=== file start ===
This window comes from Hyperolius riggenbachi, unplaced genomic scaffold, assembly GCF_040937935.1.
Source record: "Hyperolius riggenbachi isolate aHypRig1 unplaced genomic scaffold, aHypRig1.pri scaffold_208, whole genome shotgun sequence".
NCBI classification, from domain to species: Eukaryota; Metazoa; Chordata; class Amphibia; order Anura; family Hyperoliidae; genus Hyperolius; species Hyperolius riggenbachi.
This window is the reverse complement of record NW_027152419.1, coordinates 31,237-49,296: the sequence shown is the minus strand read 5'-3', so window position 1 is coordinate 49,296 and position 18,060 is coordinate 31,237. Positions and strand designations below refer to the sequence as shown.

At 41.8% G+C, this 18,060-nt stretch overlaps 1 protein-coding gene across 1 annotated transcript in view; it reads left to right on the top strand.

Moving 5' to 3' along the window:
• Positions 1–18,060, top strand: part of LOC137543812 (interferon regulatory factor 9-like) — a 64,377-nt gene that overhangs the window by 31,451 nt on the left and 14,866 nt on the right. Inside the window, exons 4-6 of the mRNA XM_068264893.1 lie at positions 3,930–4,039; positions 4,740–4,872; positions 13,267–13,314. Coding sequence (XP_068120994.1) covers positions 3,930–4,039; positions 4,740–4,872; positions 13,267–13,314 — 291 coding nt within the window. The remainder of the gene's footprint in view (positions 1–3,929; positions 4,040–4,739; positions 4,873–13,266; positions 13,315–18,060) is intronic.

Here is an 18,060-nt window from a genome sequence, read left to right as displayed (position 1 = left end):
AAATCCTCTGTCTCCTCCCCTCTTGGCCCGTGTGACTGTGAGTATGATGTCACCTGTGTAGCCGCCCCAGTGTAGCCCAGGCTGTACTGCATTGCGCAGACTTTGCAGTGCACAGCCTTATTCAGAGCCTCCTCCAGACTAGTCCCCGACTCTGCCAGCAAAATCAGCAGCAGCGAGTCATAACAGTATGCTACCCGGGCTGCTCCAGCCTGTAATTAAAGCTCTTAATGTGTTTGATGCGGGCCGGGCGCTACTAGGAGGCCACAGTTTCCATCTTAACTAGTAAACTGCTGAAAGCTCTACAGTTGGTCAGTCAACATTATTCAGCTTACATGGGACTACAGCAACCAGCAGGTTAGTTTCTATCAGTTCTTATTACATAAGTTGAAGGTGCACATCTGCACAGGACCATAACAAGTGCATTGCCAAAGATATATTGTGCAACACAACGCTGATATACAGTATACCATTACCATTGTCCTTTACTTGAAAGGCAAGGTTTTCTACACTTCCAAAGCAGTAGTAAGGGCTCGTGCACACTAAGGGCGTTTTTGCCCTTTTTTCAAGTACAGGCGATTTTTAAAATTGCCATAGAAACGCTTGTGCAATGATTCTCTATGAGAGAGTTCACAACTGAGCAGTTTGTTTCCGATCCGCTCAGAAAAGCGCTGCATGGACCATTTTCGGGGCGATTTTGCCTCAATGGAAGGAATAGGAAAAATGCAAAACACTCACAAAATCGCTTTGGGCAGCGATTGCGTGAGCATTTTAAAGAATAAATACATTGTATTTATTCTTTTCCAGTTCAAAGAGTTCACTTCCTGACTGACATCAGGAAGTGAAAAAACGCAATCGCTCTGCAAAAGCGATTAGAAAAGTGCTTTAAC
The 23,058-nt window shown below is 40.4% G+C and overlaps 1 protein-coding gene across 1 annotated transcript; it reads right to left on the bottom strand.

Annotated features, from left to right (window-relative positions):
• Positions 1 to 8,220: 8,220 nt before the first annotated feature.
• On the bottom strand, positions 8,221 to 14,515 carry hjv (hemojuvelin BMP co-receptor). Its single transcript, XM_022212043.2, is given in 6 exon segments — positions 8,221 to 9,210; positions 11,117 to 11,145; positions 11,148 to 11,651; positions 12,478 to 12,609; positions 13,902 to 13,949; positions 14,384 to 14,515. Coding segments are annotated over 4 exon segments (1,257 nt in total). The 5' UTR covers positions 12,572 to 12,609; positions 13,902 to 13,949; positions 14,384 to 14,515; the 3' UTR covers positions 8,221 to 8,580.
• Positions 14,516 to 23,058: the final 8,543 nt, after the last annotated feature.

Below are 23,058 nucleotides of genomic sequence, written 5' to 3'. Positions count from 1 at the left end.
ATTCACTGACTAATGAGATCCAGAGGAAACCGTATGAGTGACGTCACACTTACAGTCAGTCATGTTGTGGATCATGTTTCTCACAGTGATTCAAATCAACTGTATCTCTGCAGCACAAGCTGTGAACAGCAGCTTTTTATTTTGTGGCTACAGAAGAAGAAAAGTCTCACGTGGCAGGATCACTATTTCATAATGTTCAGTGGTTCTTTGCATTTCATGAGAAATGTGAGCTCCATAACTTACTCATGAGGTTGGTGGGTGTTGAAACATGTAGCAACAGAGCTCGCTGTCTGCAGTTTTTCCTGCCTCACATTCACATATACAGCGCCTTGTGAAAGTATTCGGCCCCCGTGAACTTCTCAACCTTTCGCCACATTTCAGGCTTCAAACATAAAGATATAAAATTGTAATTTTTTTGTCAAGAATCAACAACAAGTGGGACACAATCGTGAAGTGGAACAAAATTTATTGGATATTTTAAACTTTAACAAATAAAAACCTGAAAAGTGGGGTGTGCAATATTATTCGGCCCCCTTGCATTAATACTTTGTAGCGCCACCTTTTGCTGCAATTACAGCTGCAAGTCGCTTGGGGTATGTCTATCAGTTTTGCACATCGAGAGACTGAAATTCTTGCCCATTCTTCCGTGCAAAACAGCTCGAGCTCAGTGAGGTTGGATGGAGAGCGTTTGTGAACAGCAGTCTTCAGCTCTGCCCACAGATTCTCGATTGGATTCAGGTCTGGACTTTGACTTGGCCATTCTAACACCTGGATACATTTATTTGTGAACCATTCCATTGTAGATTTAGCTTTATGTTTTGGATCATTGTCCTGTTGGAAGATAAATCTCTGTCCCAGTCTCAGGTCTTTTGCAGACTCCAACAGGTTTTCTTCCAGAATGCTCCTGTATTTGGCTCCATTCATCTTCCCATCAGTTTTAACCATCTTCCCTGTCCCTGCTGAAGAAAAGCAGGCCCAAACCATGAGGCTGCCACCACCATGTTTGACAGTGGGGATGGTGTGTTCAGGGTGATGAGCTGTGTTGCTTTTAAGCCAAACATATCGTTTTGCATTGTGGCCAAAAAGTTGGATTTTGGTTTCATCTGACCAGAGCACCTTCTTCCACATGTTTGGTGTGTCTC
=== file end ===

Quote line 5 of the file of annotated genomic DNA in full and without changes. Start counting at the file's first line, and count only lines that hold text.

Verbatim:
At 41.8% G+C, this 18,060-nt stretch overlaps 1 protein-coding gene across 1 annotated transcript in view; it reads left to right on the top strand.